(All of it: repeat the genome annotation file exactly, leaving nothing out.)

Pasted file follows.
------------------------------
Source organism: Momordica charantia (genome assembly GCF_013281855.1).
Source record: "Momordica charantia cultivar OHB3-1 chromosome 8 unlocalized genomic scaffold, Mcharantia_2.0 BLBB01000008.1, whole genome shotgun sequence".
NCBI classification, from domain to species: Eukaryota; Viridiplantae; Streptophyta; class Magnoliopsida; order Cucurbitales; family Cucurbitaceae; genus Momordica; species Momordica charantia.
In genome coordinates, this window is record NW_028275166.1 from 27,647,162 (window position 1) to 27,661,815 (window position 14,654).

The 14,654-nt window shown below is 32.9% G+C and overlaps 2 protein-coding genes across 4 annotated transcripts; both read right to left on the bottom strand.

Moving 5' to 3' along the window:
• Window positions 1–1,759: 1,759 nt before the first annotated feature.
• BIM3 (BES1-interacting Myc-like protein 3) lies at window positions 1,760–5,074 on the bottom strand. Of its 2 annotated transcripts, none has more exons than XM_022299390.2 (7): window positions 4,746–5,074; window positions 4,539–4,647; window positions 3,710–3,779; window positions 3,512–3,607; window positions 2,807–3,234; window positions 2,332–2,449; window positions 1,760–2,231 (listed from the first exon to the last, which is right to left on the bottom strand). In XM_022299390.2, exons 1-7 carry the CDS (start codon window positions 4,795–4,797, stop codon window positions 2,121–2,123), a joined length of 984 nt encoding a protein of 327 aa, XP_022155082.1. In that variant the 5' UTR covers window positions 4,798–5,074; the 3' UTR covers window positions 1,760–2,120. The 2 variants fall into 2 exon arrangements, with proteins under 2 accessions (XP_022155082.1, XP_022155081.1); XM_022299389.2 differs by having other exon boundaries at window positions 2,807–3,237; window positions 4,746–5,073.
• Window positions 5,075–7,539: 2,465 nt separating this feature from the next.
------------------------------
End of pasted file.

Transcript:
Source organism: Momordica charantia (genome assembly GCF_013281855.1).
Source record: "Momordica charantia cultivar OHB3-1 chromosome 8 unlocalized genomic scaffold, Mcharantia_2.0 BLBB01000008.1, whole genome shotgun sequence".
NCBI classification, from domain to species: Eukaryota; Viridiplantae; Streptophyta; class Magnoliopsida; order Cucurbitales; family Cucurbitaceae; genus Momordica; species Momordica charantia.
In genome coordinates, this window is record NW_028275166.1 from 27,647,162 (window position 1) to 27,661,815 (window position 14,654).

The 14,654-nt window shown below is 32.9% G+C and overlaps 2 protein-coding genes across 4 annotated transcripts; both read right to left on the bottom strand.

Moving 5' to 3' along the window:
• Window positions 1–1,759: 1,759 nt before the first annotated feature.
• BIM3 (BES1-interacting Myc-like protein 3) lies at window positions 1,760–5,074 on the bottom strand. Of its 2 annotated transcripts, none has more exons than XM_022299390.2 (7): window positions 4,746–5,074; window positions 4,539–4,647; window positions 3,710–3,779; window positions 3,512–3,607; window positions 2,807–3,234; window positions 2,332–2,449; window positions 1,760–2,231 (listed from the first exon to the last, which is right to left on the bottom strand). In XM_022299390.2, exons 1-7 carry the CDS (start codon window positions 4,795–4,797, stop codon window positions 2,121–2,123), a joined length of 984 nt encoding a protein of 327 aa, XP_022155082.1. In that variant the 5' UTR covers window positions 4,798–5,074; the 3' UTR covers window positions 1,760–2,120. The 2 variants fall into 2 exon arrangements, with proteins under 2 accessions (XP_022155082.1, XP_022155081.1); XM_022299389.2 differs by having other exon boundaries at window positions 2,807–3,237; window positions 4,746–5,073.
• Window positions 5,075–7,539: 2,465 nt separating this feature from the next.